18

Adobe Reader, which I use on MS Windows, has the ability to validate the digital signature (created with an X.509 certificate) in a PDF file.

I'd like to do such verification on Linux desktops. I've tried Evince and Okular, the most recommended PDF readers, but they can't do that. On the other hand, Adobe Reader is not available for Linux (see https://get.adobe.com/reader/otherversions/). PDF readers that are built-in in current versions of Firefox and Chrome neither can verify the signatures.

I'm fine with using a gui, command line tool or a firefox/chrome extension to do this.

13

Poppler (poppler-utils) contains pdfsig, which verifies the signature against the stored known certificates.

It's not yet super advanced (no export), but a great step ahead.

UPDATE: The original bug number is 16770 and it was pushed into production on 2016-03-01; it was included first in v0.42.

  • It would be great if you can edit this answer to tell us which version (even approximately) introduced this. – a CVn Jan 4 '17 at 8:48
  • Is this imported in Okular or Eviance? – Hrvoje T Mar 21 '17 at 6:58
  • Not available in the poppler-utils included with Ubuntu 16.04 – s1d Jan 16 at 9:03
  • @s1d: it was first in Bionic Beaver, whatever that means in Ubuntuland. I guess 16.04 is old. – grin Jan 17 at 19:19
11

Libreoffice Draw is able to read PDFs and allows one to verify document's certificate and signature (File -> Digital Signatures -> Digital Signatures…).

Also, when the PDF has been loaded, there is a warning message if the certificate could not be validated, yet the signature was OK.

I've tested it using 6.0.4.2, but according to crowdfunding page related to PDF signatures in LibreOffice it probably was possible back in 2015, in versions 4.4 or 4.5.

  • Not working for me, says not able to open encrypted document even after supplying the password. v5.1 on Ubuntu 16.04 – s1d Jan 16 at 8:46
  • @s1d was that encrypted document signed as well? – bjauy Jan 18 at 15:36
  • Yes, same eAadhar document being talked about in other threads on this page. – s1d Jan 19 at 7:06
0

Try our software PDF Studio Viewer, a PDF Reader for Linux that supports rendering and validating digital signatures. I am a developer for this software.

Disclosure: I am a developer at Qoppa

  • I tried it, it is actually very simple to check whether a pdf is signed or not. I don't know why this was downvoted. – Narcolessico Dec 3 '17 at 9:53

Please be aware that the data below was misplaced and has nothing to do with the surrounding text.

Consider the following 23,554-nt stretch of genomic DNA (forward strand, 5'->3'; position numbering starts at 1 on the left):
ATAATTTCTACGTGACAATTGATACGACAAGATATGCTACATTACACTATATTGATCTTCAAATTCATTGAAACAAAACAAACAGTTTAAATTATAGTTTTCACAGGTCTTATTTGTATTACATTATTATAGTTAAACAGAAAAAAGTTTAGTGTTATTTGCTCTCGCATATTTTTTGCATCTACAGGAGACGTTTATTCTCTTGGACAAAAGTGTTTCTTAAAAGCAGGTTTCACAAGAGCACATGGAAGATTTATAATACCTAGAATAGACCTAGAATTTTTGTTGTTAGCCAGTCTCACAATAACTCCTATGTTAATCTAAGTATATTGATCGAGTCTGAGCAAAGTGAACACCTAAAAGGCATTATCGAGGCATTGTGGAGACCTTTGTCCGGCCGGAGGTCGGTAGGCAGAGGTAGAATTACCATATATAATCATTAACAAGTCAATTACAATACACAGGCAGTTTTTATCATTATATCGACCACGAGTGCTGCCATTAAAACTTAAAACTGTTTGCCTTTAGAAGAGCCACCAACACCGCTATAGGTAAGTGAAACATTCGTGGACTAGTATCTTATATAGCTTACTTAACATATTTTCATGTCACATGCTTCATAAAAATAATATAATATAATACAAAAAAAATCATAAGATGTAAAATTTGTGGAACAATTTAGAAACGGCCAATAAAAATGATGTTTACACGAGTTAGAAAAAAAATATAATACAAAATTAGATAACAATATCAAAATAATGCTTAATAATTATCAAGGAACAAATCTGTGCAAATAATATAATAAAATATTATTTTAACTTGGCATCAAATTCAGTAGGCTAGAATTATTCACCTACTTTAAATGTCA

• I tried this. Got "Signature not validated" message at the bottom of the document. When I click on the question mark hovering that message, I get a "Signature validity is UNKNOWN" pop-up. When I further click on "Details" button, I get certificate details and a button "Trust Certificate" which I click on. I then restart the PDF Studio Viewer and re-open the file, and I still get the same "Signature not validated" message with the question mark, and still "Signature validity is UNKNOWN" when I click on the mark. However, once I click on "Details", it tells me that the certificate is trusted. :S – Jānis Elmeris Aug 10 '18 at 10:56
0

The following steps show how to download the Aadhaar Card and convert it to a nice PDF:

  1. Goto https://eaadhaar.uidai.gov.in/eaadhaar/ and fill this ugly looking form.
  2. Enter the code from the SMS to download and save the file. I assume you saved it as “aadhaar-unverified.pdf”.
  3. Install acrobat reader and javascript plugins from the deb-multimedia.org repository: apt-get install acroread acroread-plugins acroread-escript
  4. Open the file with acroread, the password is the ZIP of the city.
  5. Click on the question mark, a window with title “Signature Validation Status” opens.
  6. Click “Signature Properties” to open the window with the same title.
  7. Click “Show Certificate” to open the certificate window. Choose the “Trust” tab.
  8. Click “Add to Trusted Identities”.
  9. Click “OK” to close the certificate window.
  10. Click “Validate Signature”.
  11. Click “Close” to close the Signature Properties window.
  12. Print the page into the file “aadhaar-verified.ps”.
  13. Convert the postscript file to pdf. The following command is one line. The “sed” removes a stupid “copy protection” from the postscript file and ps2pdf then creates the PDF file. sed "/mark currentfile eexec/,/cleartomark/ d" aadhaar-verified.ps | ps2pdf - aadhaar-verified.pdf
  14. Now print the copy of your E-Aadhaar Card on paper and make backups of your PDF file.

Now you have a nice verified PDF which you can print without any problems. Wasn’t that simple, eh?

  • Can you please elaborate step no.3 ? – Yuvraj Patil Feb 5 '18 at 16:42
  • I so much don't understand what is this all about that I can't even downvote. – akostadinov Aug 23 at 15:40

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